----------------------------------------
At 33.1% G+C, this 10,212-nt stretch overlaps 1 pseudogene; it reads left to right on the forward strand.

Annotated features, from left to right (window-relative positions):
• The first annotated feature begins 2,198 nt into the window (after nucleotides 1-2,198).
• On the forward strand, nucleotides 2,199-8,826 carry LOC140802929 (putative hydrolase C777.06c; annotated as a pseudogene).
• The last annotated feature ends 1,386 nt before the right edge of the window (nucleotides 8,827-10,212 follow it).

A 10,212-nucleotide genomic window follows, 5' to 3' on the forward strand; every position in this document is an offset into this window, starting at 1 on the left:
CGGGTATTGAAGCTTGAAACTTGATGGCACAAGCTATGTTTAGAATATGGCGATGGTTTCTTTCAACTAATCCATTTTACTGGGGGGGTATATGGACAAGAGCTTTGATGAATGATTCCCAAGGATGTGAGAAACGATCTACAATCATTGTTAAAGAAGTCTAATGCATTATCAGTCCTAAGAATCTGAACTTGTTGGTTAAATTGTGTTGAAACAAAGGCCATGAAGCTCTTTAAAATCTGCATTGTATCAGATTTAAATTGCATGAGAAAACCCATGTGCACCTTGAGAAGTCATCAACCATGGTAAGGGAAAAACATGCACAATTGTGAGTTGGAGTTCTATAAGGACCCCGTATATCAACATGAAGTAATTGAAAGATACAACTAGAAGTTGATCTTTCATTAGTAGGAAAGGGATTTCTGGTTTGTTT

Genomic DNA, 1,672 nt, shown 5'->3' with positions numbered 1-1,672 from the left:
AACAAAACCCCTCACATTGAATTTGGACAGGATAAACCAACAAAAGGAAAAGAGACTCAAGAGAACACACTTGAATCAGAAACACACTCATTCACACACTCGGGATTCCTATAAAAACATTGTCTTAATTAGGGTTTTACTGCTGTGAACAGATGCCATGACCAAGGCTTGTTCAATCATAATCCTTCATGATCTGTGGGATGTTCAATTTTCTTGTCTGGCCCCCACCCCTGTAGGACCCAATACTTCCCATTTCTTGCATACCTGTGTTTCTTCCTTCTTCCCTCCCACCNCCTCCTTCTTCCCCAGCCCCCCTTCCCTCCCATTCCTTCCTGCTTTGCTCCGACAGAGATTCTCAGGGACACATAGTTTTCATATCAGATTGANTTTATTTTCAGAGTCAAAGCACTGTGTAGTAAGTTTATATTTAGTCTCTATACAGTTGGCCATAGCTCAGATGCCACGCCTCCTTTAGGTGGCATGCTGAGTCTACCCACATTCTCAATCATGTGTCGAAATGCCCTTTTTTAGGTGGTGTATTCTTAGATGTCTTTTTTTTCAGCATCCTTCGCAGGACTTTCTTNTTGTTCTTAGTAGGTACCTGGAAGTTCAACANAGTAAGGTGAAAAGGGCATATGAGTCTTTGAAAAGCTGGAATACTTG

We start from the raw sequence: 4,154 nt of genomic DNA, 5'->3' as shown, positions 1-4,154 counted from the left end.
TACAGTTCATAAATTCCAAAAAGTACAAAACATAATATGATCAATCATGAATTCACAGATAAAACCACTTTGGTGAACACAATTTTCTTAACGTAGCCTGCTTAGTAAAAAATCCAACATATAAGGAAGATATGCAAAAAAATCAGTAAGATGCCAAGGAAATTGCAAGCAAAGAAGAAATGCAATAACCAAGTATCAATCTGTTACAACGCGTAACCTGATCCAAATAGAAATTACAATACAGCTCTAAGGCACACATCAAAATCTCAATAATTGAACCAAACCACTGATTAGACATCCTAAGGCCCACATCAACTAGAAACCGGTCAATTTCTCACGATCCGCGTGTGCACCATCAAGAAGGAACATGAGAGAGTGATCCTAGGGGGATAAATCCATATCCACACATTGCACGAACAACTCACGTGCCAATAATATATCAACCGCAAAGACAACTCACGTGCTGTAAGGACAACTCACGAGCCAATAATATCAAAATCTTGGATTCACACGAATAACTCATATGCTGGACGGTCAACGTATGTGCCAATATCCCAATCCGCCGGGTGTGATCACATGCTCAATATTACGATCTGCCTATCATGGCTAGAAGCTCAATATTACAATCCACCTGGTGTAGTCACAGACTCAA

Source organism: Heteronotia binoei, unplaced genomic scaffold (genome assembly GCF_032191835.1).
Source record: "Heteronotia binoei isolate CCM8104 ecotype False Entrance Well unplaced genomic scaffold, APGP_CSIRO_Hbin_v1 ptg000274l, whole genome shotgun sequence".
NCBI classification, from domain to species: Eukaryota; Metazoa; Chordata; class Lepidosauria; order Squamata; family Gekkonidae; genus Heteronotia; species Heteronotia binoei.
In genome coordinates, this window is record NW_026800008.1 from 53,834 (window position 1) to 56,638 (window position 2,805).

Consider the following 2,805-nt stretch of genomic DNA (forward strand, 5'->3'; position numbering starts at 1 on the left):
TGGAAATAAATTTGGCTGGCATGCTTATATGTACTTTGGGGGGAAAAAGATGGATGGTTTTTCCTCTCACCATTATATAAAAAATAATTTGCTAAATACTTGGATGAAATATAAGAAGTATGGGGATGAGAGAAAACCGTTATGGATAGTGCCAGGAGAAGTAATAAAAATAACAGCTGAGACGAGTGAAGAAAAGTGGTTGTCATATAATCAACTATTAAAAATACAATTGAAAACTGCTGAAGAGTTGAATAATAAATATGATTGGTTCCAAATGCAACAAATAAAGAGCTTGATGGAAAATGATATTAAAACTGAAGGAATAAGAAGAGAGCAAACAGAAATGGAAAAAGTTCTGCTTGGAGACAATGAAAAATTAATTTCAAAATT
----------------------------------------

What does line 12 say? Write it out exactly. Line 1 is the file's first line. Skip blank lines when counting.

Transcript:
Source organism: Heteronotia binoei, unplaced genomic scaffold (genome assembly GCF_032191835.1).